Ultra-Processed Foods With High Added Sugar Very Prevalent in the American Diet
The typical American is consuming less healthy real foods and more unhealthy ultra-processed foods. A recent study found that ultra-processed foods account for more than half of all calories consumed in the US diet and that those foods contribute almost 90% of added sugar intake.
The study defined ultra-processed foods were defined as foods containing salt, sugar, oils, and fats, as well as substances not commonly used in cooking, such as flavorings, emulsifiers, and other additives. They included mass-produced sugary drinks, packaged snacks, packaged baked goods, chicken and fish nuggets and other reconstituted meat products, and instant noodles and soups.
The researchers examined the dietary data of more than 9,000 people who took part in the 2009-2010 National Health and Nutrition Examination Survey. They looked at average dietary content of added sugars as well as the proportion of participants who consumed more than 10% of their total calorie intake from this source. Ten percent is the maximum recommended limit.
Ultra-processed foods were found to make up just under 60% of calorie intake and contributed almost 90% of calorie intake from added sugars. Added sugars accounted for 1 in every 5 calories in the average ultra-processed food product, which was significantly higher than the calorie contribution of added sugars in processed, unprocessed, and minimally processed foods combined.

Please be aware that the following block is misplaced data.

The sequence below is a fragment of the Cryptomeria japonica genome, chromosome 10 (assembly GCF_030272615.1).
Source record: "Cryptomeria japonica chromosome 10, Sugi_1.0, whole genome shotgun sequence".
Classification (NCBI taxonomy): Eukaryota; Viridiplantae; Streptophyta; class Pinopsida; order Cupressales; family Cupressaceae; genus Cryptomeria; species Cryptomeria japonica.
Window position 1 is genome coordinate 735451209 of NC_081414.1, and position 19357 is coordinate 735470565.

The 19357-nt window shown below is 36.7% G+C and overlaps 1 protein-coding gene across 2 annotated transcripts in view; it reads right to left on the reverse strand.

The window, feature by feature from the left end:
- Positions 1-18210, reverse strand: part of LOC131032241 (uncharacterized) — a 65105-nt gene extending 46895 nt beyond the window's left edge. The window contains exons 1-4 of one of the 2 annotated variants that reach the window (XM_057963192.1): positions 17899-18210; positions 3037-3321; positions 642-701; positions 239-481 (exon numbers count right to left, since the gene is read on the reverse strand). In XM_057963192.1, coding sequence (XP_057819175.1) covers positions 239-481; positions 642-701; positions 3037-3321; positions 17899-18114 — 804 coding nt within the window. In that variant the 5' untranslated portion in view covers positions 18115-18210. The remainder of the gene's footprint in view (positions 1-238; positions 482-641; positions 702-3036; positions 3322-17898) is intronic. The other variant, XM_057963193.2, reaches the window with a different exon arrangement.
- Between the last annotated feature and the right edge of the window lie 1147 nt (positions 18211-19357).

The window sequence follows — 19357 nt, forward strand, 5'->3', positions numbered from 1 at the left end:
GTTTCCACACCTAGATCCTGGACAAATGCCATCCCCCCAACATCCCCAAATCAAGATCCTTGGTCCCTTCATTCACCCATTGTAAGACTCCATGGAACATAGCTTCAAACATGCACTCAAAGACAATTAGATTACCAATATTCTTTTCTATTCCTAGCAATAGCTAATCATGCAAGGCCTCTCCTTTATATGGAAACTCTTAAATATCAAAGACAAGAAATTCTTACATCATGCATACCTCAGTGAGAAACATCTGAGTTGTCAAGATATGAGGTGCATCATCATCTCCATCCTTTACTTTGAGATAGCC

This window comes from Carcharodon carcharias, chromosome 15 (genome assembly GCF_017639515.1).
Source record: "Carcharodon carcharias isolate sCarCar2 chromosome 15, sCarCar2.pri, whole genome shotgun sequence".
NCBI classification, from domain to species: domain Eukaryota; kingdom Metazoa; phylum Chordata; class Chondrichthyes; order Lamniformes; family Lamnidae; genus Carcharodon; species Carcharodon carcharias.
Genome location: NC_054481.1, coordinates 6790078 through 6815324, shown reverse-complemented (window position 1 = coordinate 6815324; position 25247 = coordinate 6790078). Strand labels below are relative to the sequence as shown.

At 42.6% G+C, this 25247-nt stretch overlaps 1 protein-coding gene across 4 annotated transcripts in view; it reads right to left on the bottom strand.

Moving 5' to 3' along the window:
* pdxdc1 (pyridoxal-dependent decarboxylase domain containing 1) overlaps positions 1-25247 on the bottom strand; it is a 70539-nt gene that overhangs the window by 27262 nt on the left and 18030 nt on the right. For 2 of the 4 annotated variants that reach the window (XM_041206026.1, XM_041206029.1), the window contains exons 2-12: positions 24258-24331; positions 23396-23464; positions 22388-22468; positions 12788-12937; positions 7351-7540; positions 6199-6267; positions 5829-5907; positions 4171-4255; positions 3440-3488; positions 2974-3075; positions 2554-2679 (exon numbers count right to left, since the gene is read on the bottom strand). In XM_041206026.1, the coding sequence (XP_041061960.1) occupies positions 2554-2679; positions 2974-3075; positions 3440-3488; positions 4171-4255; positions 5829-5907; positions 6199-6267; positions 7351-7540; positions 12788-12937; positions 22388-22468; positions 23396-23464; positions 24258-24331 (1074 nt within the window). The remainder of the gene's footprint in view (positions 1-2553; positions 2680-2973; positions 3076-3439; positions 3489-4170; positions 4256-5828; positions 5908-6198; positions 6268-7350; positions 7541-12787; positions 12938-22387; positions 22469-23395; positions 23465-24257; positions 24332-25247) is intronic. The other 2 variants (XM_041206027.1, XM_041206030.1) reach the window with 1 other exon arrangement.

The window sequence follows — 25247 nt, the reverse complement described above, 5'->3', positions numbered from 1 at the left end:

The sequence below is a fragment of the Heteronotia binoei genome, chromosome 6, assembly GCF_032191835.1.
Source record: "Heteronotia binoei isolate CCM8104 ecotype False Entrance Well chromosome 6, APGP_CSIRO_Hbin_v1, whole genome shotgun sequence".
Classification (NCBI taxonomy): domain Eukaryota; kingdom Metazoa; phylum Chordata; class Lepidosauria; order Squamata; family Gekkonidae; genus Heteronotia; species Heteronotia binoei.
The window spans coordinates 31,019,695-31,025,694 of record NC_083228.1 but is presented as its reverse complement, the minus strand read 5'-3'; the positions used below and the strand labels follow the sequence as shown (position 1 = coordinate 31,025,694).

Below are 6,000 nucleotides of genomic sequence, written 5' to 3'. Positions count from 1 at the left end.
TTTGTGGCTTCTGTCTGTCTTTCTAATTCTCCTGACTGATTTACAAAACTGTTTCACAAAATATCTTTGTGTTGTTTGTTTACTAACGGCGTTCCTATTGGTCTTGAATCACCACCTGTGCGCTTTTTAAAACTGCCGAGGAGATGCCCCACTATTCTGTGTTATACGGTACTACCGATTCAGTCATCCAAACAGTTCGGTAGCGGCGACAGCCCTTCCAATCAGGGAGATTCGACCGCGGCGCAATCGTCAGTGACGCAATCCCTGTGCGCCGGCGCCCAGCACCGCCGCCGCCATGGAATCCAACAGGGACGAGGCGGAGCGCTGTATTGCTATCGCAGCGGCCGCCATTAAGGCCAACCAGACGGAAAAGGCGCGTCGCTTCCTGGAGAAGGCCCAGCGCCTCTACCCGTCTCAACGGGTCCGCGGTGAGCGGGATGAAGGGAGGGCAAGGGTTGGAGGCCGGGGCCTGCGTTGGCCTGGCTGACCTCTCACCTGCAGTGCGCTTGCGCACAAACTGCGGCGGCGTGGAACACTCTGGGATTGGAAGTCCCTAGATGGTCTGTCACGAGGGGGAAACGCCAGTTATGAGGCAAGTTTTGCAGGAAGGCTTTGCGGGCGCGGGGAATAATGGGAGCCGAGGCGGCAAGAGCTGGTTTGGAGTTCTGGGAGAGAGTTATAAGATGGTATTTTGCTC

The researchers noted a strong linear association between the dietary content of ultra-processed foods and overall dietary intake of added sugars. They also found that the people who ate the most ultra-processed foods consumed more than 80% of calories from added sugars, which is much higher than the recommended maximum limit of 10%. In fact, only the participants whose ultra-processed food consumption was in the lowest 20% had an average daily-added sugar intake below the recommended maximum limit.
Researchers from Tufts University and the University of Sao Paulo conducted the study. It was published on March 9, 2016, in BMJ Open.
Consuming too much added sugar has been linked to obesity, weight gain, diabetes, cardiovascular disease, and an increased risk of tooth decay. If you’re concerned that your diet contains too many ultra-processed and processed foods, consider making lifestyle changes that include substituting snacks such as chips for nuts or cutting sugary drinks from your diet.